As I mentioned in an earlier post, breaking the rules concerning photography can get the guides in a lot of trouble and can quickly sour the relationship between the tour group and guides. I was crushed when on the 2nd day of the trip, after being granted the opportunity to take a 20 min. escorted walk through downtown Pyongyang, Mr Lee slapped a big hand down on my shoulder and told me “no more pictures Joe”. I believed my photography was being shut down for the remainder of the trip and that I had put the guides in danger and my group in bad standing for excessive picture taking – I had been taking a LOT of pictures. So I put my camera away and vowed to do a better job at staying out of trouble. Later that night in the gift shop of a cold noodle restaurant, Mr Lee again put his big hand on my shoulder and bid me to follow him. As I was drawn away from the group and towards a secluded display case I thought to myself that an ass chewing for my illegal photography was at hand. But instead Mr Lee simply pointed to a box in the display and flashed me a big smile and a nod as he said “North Korean Viagra!” Oh yo me! I wasn’t in trouble one bit, earlier on the street I was simply being warned that we had entered an area where locals would complain about pictures, I was actually being an exemplary tourist by doing what was asked of me, putting my camera away and not sneaking shots.
Mr Lee on the North Korean cell network – no foreign cell phones are allowed in the country.
Mr Lee has a dry sense of humor. On the bus we begged him to tell us a North Korean joke and after declining several times he finally agreed. With a raised finger he commanded our attention and maintained a serious gaze for several long moments, finally through the microphone he delivered a deadpan “George W. Bush”, and to our cheers he gave an appreciative “thank you very much!”
Senior guide Mr Lee. Photo by fellow North Korea tour group member Andrew Lombardi.
On the final night of our trip our group had dinner at a Pyongyang BBQ duck restaurant. Beer and Korean soju rice wine/liquor flowed liberally and the plates of barbequed duck tasted great. After already having ordered several extra plates, one of our group decided to lean back and steal one last plate of meat from the table behind us (a strange custom in most of the restaurants tourists frequent in North Korea is that all the vacant tables are laid out with dishes of food). No sooner was this plate of duck snatched and thrown on the BBQ then a stern faced waitress was on to our scam stomped off to inform Mr Lee of our pilferage. Mr Lee strided over with a serious look on his face and demanded to know who stole the duck and eventually one of our group sheepishly fessed up. “Stealing in North Korea is a serious crime, you must be punished!” Mr Lee then proceeded to pore out a HUGE glass of soju and passed it to the thief declaring “this is your punishment.” He then raised his own glass of soju in a gesture of a toast and simply informed us “you will be charged one Euro for the extra plate of duck!”
Mr. Lee at the BBQ duck restaurant. Photo by fellow North Korea tour group member Andrew Lombardi.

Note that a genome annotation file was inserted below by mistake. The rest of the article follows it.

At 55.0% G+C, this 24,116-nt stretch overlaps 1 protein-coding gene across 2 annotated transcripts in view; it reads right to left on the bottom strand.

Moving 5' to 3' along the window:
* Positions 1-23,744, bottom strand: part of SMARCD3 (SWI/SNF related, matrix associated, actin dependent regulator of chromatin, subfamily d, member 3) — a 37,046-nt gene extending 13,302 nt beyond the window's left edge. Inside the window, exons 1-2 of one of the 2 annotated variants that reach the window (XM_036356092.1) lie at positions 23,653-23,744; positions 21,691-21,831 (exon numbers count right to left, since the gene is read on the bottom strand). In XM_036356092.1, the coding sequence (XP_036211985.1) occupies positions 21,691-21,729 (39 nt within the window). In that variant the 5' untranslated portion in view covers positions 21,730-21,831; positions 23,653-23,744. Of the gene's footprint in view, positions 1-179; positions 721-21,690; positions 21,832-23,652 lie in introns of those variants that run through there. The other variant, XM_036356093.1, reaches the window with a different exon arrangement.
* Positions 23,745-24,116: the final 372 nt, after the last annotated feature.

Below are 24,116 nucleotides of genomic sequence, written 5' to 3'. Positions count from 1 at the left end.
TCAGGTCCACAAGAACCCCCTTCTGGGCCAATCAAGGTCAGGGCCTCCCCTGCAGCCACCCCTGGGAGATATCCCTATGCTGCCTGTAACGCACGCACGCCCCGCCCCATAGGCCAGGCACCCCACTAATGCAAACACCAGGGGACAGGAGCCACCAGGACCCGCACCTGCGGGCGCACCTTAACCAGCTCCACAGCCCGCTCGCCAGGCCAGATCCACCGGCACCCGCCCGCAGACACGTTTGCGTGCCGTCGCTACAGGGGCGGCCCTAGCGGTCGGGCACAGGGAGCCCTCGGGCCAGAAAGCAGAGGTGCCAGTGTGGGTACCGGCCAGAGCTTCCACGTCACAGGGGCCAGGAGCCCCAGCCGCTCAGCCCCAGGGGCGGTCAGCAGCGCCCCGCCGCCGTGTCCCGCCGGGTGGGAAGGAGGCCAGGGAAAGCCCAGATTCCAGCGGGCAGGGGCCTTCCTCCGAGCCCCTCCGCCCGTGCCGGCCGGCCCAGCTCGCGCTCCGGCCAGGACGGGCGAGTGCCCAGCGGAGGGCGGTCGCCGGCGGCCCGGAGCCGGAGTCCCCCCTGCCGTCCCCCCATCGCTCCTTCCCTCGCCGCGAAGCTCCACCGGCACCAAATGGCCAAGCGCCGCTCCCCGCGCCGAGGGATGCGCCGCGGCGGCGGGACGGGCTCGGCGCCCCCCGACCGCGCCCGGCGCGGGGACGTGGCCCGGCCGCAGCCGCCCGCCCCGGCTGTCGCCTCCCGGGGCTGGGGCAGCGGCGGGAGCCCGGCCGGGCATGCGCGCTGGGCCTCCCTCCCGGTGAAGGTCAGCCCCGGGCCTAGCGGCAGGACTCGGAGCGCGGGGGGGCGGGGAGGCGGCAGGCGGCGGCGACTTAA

Myself after a little too much “punishment” at the BBQ duck restaurant – and no, I was not the thief. Photo by fellow North Korea tour group member Andrew Lombardi.
And I just want to make it clear in case any North Korean officials are reading – our guides were fantastic! They helped to make the trip the special experience that it truly was and I really hope that if I’m lucky enough to make a second trip (or more) to the DPRK that I will have the opportunity to travel with them again.
- This North Korean Hamburger Looks Pretty Damn Gross [Culture Smash] (kotaku.com)
- North Korean Guide “Crazy” Kim (josephferrispics.wordpress.com)
- North Korean Guide Ms. Yu (josephferrispics.wordpress.com)
Here is Mr. “Crazy” Kim, the Jr. guide for our North Korea tour. For his English studies Mr. Kim had access to a wide selection of western films. He has an absolute love affair with gladiator movies and of Brad Pitt – “Brad Pitt has to kiss Angelina Jolie’s lips….YUCK!”. When we would need to settle him down for a spell one of the guys would produce the film Dumb and Dumber loaded on an ipod and hand it over, this would keep Mr. Kim enraptured for hours. I could write a book about this guy but I think it would be best if I only leave this pic since it says it all.
Planning a trip to North Korea? Your girlfriend will cry, your friends will ridicule you, your family will look up Bill Clinton’s number so they can spring you out of jail, and just about everyone else will think you are joking. I have been to over 80 countries but getting my family to accept the idea that I was truly going to the DPRK was a tough sell. By sharing the Koryo Tours website with my family I was finally able to convince my Dad to help arrange the money transfer to China to pay for the trip, and while everyone else had gross misconceptions of what the North Korean travel experience would be, everything turned out to go more or less as I expected – in general it was more of a blast than I ever thought it would be! The one wild card that neither my travel buddy Jordon Harbinger or myself were sure about was what our North Korean guides would be like. A few documentaries out there (while entertaining the Vice Guide to North Korea is bullshit) portray the North Korean guides as iron fisted minders, strait from the secret police academy, and ready to deport you on your first infraction of the rules. The truth is a little less severe – you wont get deported until your 3rd rule infraction!
Our guides truly were wonderful people. In North Korea, working as a guide for foreign tourists is an enviable job – good food, travel, foreign gifts, and regular access to hard currency, but with all this comes the risk of managing groups of unpredictable foreigners. As a foreign tourist you really cant get into too much trouble, but the trouble you make can get your guides into a lot of trouble. When they tell you not to take photos – don’t take photos. When you break the rules you put your guides at risk. There is a bit of trust to be developed at the start of the tour, be a good tourist, do what you are asked, and show a little respect (you are not expected to believe but just to be respectful to their official viewpoint) and by the end of the week everyone will be having a great time!
She doesn’t look that scary – our guide and minder in DPRK, North Korea, Ms. Yu.
Ms. Yu and myself hamming it up for the camera.
Our guide and minder in DPRK, North Korea, Ms. Yu wearing my bunny hat.
Miss Yu with sun umbrella.